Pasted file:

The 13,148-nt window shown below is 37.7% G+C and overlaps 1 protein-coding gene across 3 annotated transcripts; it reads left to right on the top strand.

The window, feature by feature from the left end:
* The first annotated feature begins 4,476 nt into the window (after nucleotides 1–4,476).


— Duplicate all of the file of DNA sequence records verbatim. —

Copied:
The 13,148-nt window shown below is 37.7% G+C and overlaps 1 protein-coding gene across 3 annotated transcripts; it reads left to right on the top strand.

The window, feature by feature from the left end:
* The first annotated feature begins 4,476 nt into the window (after nucleotides 1–4,476).